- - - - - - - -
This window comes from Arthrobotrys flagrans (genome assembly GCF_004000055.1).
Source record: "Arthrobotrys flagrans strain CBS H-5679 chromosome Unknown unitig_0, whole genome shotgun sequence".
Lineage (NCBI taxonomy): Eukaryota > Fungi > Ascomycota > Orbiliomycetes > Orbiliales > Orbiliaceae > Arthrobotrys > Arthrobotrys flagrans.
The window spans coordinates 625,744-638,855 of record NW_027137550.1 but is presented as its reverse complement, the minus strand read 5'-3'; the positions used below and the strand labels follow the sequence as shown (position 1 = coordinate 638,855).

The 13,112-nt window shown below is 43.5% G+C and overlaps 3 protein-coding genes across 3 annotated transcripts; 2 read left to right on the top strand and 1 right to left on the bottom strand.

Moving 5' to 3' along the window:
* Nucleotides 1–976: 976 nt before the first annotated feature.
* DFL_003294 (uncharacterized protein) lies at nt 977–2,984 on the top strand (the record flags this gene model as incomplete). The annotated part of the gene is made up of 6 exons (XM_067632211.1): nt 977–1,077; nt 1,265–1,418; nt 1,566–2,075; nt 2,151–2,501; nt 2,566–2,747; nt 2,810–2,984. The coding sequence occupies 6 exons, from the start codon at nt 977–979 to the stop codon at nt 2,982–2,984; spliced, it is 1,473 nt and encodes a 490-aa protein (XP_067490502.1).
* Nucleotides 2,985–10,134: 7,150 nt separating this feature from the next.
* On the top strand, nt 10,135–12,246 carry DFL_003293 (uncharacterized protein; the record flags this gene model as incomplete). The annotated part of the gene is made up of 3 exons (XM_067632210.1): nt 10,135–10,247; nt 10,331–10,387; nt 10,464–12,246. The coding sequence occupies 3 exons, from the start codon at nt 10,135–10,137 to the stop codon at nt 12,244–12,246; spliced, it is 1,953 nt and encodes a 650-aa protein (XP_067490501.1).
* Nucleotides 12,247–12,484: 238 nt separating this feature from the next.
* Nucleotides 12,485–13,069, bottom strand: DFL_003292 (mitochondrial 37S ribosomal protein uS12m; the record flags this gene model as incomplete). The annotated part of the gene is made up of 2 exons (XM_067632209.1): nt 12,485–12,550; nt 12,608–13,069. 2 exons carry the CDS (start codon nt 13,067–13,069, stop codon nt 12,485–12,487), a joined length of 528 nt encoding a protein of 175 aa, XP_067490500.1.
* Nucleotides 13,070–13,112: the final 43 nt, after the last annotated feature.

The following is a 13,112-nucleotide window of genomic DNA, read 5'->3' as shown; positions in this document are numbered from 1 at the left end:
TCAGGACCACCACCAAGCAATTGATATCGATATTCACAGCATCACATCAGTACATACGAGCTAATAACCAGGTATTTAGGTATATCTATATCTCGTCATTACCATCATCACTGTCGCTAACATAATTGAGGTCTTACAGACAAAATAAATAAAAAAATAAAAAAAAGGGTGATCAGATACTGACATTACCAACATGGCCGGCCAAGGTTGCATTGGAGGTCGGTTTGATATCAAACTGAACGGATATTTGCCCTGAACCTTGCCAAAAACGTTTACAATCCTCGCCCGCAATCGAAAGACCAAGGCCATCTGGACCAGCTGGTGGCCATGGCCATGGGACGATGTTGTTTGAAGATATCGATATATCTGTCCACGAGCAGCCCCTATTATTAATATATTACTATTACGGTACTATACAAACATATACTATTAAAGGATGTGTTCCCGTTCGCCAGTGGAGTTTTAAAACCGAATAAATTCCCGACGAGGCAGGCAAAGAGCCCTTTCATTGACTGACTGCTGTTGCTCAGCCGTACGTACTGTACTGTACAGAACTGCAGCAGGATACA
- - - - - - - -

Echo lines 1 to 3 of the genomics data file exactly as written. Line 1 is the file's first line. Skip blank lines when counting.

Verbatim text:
This window comes from Arthrobotrys flagrans (genome assembly GCF_004000055.1).
Source record: "Arthrobotrys flagrans strain CBS H-5679 chromosome Unknown unitig_0, whole genome shotgun sequence".
Lineage (NCBI taxonomy): Eukaryota > Fungi > Ascomycota > Orbiliomycetes > Orbiliales > Orbiliaceae > Arthrobotrys > Arthrobotrys flagrans.